Massage FAQ & Info
What to expect
Generally, first appointments begin with an intake process, starting with a health history. The health history can be downloaded here, so you can complete it beforehand. If not, arrive early for your first visit to fill it out. The health history asks about:
- Medical conditions
- Areas of concern
- Your level of pain or discomfort on good and bad days
- What helps reduce the pain and what makes it worse
- Contact information
You will also be asked to sign forms that explain your right to privacy such as HIPAA Consent and Disclosure.
The massage therapist will review your health history with you. Massage can affect multiple body systems, such as the cardiovascular and nervous systems, so, be honest with the massage therapist about your health.
The massage therapist will ask questions to better design a session that meets your needs and goals within the time allotted. Let the therapist know what areas of your body you would like worked on, if there are any areas to avoid, and if you have any techniques that you would like to use or avoid. If you are concerned about undressing, discuss it with the therapist, who should be able to offer you some options. Don’t be afraid to discuss any apprehensions or concerns. All information you give is confidential.
The therapist will outline what will happen in the session and then leave the room so you can undress to your comfort level.
When you are ready, lie down on the massage table and cover yourself with the sheet on the table. The therapist will knock before re-entering.
During the massage
You will lie on a massage table, covered by a large sheet. Make sure you are comfortable and let the therapist know if you are not. Tell the therapist if you are cold, want to be covered, don’t want an area of your body touched or are experiencing discomfort with the technique or how it is being applied. Remember, you are in charge, and can ask for changes or stop the session at any time.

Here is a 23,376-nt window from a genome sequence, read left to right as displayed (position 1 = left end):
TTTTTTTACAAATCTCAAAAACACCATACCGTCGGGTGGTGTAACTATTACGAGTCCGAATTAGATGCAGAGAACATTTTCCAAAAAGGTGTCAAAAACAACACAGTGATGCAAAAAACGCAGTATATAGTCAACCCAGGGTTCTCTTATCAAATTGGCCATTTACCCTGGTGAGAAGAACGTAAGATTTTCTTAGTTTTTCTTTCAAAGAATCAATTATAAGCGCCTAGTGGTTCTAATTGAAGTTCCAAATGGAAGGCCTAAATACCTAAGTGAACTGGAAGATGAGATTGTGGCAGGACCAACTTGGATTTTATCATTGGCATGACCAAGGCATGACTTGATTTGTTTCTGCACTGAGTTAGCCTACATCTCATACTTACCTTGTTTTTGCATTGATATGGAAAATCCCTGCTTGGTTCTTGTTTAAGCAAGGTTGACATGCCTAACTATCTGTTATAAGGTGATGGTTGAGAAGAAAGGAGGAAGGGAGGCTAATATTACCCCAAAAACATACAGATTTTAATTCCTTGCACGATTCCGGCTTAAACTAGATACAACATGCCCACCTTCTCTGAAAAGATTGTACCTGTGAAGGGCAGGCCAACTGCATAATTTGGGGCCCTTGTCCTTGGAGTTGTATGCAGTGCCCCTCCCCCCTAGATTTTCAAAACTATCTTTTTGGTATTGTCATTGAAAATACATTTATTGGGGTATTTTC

A professional massage therapist will only expose areas of the body as they are worked on, never exposing privet or sensitive areas.
How to get the most from your massage
Be as open to the process as you can.
Relax and try let your thoughts go. One way to do this is to focus on how the touch or technique feels.
Remember to breathe, as this helps you relax. Sometimes people hold their breath when a sensitive area is massaged, but it is best to breathe through it.
In the same way, tightening your muscles during the massage is counterproductive. If you can’t seem to relax your muscles, let your massage therapist know. They may need to adjust the massage technique.
After the massage
At the end of the massage, the therapist will leave the room so you can dress in private. Wait a few minutes on the table as you get grounded, especially if you feel light-headed. Then take your time getting ready.
When you leave the treatment room and enter into the reception area, the therapist will offer you a glass of water. It is a good idea to drink some water to help the body flush waste products.
If possible, allow some quiet time after the massage and don’t go back to work or other responsibilities immediately.
How you feel after the massage will vary based on the style of massage used, the length of the session, and the demands you place on your body afterward. Feelings range from being relaxed, renewed and centered, to invigorated, excited or experiencing a rush of clarity or new energy and insight, to recognizing your true level of fatigue (particularly if you can be “off duty” for the rest of the day) and wanting only to rest.